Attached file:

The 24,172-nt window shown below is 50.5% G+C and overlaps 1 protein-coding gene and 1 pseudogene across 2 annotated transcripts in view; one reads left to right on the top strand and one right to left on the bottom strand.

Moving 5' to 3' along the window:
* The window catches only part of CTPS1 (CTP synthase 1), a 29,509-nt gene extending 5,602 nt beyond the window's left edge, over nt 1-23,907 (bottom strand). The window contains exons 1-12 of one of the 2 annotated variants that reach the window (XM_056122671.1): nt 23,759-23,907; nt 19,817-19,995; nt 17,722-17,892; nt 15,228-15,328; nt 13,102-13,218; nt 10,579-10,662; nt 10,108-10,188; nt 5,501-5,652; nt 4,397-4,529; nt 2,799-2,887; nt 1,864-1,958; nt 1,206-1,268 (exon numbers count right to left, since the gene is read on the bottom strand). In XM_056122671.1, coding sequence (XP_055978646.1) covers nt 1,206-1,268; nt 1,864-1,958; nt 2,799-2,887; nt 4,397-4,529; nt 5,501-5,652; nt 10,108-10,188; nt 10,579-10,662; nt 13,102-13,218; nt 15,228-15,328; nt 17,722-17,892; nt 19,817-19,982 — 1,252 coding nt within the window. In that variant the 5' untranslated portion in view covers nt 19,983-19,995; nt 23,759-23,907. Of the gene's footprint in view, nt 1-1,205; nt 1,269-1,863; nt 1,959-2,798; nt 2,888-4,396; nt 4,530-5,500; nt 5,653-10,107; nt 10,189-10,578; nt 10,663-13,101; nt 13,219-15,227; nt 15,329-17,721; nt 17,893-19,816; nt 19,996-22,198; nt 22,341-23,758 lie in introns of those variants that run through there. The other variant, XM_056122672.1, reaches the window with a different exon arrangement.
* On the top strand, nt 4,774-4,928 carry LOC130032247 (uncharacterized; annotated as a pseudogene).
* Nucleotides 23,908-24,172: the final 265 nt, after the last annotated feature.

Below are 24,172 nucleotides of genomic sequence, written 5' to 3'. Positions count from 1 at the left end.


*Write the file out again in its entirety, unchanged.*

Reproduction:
The 24,172-nt window shown below is 50.5% G+C and overlaps 1 protein-coding gene and 1 pseudogene across 2 annotated transcripts in view; one reads left to right on the top strand and one right to left on the bottom strand.

Moving 5' to 3' along the window:
* The window catches only part of CTPS1 (CTP synthase 1), a 29,509-nt gene extending 5,602 nt beyond the window's left edge, over nt 1-23,907 (bottom strand). The window contains exons 1-12 of one of the 2 annotated variants that reach the window (XM_056122671.1): nt 23,759-23,907; nt 19,817-19,995; nt 17,722-17,892; nt 15,228-15,328; nt 13,102-13,218; nt 10,579-10,662; nt 10,108-10,188; nt 5,501-5,652; nt 4,397-4,529; nt 2,799-2,887; nt 1,864-1,958; nt 1,206-1,268 (exon numbers count right to left, since the gene is read on the bottom strand). In XM_056122671.1, coding sequence (XP_055978646.1) covers nt 1,206-1,268; nt 1,864-1,958; nt 2,799-2,887; nt 4,397-4,529; nt 5,501-5,652; nt 10,108-10,188; nt 10,579-10,662; nt 13,102-13,218; nt 15,228-15,328; nt 17,722-17,892; nt 19,817-19,982 — 1,252 coding nt within the window. In that variant the 5' untranslated portion in view covers nt 19,983-19,995; nt 23,759-23,907. Of the gene's footprint in view, nt 1-1,205; nt 1,269-1,863; nt 1,959-2,798; nt 2,888-4,396; nt 4,530-5,500; nt 5,653-10,107; nt 10,189-10,578; nt 10,663-13,101; nt 13,219-15,227; nt 15,329-17,721; nt 17,893-19,816; nt 19,996-22,198; nt 22,341-23,758 lie in introns of those variants that run through there. The other variant, XM_056122672.1, reaches the window with a different exon arrangement.
* On the top strand, nt 4,774-4,928 carry LOC130032247 (uncharacterized; annotated as a pseudogene).
* Nucleotides 23,908-24,172: the final 265 nt, after the last annotated feature.

Below are 24,172 nucleotides of genomic sequence, written 5' to 3'. Positions count from 1 at the left end.